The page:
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DIY range hood

Posted by debrak_2008 (My Page) on
Sat, Apr 17, 10 at 10:39

Looking for information on building our own range hood. I saw an episode of Kitchen Impossible where they built a steel frame, covered it in cement board and tiled it. They left out the part about installing the fan. There is no info on their website.

I've been searching the internet and can't seem to find anything. I would like to cover it in wood or tile. The reason for DIY is that range hoods seem extremely expensive.

I posted in appliances without much response. DH has the needed skills such as welding the frame etc. Looking for a plan, guide, advise, photos, etc.

Has anyone created their own hood?

Follow-Up Postings:

RE: DIY range hood

Mine was made by my cabinet line, but another source for custom hoods that may be more reasonable would be your local steel fabricator.
I sent my teenage daughter to pick up a custom chase cover for a fireplace and when she got back she was in awe over all of the range hoods that were being fabricated.
It's just a thought for another source.
Good Luck.

RE: DIY range hood

Debra, what you want to hunt for is a 'range hood insert'. These are the fans that are made to be "dropped" or built into a frame you provide yourself. You can also purchase liners separately, which are metal flanges made to line the inside of the hood around the fan in order to pass fire safety code.

We are making our own range hood, too (can't decide if we're going to do wood, tile or copper). I bought my 40" insert from an online discounter - there are lots of places to look, including eBay, Overstock, Graveyardmall, etc.

Linked are the offerings from AJMadison, just because they're the easiest site to search:

Here is a link that might be useful: Range Hood Inserts

PS more re. DIY range hood

Whoops, sorry, just re-read your post and you're looking more for design insights on the hood surround itself.

We're tackling ours with our experienced carpenter friend next weekend, so I can be in touch if you'd like details?

We're planning to build and mount a 2x2 or 2x4 and plywood frame no matter which exterior covering we choose -- sheet copper, trim wood or cement board for tiling. (Lately we've considered zinc since we made our own countertops out of copper and don't want copper overload).

If you google search the GardenWeb forums as a whole, you'll find a number of threads with more details.

Here's one such thread.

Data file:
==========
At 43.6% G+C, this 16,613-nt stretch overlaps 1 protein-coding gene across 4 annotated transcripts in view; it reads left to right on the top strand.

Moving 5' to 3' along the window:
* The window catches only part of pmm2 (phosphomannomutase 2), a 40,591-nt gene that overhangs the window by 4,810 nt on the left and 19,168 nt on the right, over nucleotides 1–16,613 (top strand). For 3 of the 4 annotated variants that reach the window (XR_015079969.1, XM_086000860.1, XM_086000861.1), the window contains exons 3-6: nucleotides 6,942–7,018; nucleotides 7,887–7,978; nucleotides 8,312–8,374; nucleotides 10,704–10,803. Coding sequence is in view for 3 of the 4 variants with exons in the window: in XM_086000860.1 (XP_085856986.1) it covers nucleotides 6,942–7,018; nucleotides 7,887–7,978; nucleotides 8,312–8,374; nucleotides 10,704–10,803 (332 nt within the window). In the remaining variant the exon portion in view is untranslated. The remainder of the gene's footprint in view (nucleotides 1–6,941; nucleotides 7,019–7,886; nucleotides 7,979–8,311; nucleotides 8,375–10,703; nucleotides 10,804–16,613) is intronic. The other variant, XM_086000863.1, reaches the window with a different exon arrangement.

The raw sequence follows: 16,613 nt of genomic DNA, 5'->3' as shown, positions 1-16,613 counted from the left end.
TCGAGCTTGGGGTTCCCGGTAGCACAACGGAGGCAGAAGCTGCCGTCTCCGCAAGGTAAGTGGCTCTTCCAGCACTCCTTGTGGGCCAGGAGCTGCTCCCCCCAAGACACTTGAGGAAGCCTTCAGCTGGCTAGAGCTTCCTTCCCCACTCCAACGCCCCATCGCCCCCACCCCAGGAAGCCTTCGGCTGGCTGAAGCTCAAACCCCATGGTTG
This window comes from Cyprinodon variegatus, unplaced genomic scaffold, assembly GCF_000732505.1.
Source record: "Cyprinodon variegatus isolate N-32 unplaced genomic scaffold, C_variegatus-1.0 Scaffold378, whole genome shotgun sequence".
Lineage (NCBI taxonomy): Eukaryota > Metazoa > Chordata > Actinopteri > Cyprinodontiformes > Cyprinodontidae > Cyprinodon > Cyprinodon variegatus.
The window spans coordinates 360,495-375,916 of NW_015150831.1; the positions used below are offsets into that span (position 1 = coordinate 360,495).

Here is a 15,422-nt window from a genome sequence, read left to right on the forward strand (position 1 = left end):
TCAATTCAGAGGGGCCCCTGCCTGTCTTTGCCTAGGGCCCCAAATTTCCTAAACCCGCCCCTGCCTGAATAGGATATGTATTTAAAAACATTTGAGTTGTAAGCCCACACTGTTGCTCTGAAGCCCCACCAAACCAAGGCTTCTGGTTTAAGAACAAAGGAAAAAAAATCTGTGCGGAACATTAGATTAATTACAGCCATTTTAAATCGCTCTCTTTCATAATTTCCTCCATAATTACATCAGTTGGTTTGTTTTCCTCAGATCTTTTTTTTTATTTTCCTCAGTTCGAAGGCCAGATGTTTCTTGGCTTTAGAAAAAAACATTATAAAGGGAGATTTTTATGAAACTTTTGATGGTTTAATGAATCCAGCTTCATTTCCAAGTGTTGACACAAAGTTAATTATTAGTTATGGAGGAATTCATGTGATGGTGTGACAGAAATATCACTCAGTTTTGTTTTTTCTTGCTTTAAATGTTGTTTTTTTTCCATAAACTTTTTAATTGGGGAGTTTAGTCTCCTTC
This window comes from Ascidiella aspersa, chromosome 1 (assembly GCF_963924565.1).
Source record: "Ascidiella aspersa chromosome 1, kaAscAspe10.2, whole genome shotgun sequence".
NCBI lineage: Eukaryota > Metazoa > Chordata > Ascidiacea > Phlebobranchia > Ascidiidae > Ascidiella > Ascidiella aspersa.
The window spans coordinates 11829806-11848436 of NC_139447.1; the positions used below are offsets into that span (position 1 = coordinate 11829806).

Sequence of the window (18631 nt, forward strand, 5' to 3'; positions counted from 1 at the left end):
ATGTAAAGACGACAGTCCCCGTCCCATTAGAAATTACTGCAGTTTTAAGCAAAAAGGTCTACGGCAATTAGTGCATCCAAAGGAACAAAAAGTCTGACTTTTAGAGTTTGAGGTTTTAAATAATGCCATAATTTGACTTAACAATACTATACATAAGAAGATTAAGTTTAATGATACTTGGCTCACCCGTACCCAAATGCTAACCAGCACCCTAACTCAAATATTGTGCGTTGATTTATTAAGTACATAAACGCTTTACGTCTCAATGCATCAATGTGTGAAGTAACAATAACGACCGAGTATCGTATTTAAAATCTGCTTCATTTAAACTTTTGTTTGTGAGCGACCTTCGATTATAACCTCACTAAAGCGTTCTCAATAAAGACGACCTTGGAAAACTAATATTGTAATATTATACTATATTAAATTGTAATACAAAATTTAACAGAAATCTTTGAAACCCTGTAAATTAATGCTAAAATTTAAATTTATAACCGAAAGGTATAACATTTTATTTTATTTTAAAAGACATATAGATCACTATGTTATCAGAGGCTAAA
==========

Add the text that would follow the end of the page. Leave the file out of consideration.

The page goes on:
RE: DIY range hood

This could be an interesting project, so long as you don't assume that you will save very much. However, for the result to be effective as well as aesthetic, certain requirements apply. You can learn a lot about these requirements from web searches and visiting the Commercial kitchen hood sites.

It would be unwise to start this project without knowing what the requirements are for function and design, including safety requirements.

The two functional requirements are capture and containment. Capture is getting the rising and expanding effluent into the hood (requires overhang of the cooking zones). Containment is keeping the effluent from getting back into the room. This depends on air flow and internal hood design, choice of filtering, etc.

Another requirement is fire resistance. The design has to be inflammable, and has to minimally grease up beyond the filters. This requires an air velocity in the stack of more than 1000 feet/minute.

Your building inspector may have opinions about what he will approve, so he should be consulted after you have a design.


RE: DIY range hood

circuspeanut, I'm looking for any and all info on this project. Those links are helpful. I would be interested in hearing more about your hood.

OK, so I need to buy a range hood insert and a liner. Then build a frame to cover it. Sound right?

Kaseki, you are right as there is alot to think about and this might not result in a cost savings. Need to plan this out...

I just don't understand why these range hoods are so expensive. For our needs just a basic ducted fan would be fine. We have a 30" electric range and just do basic cooking.

We could just run the duct through a cabinet but it seems like a waste of a cabinet but that would the cheapest option.

All ideas are welcome.

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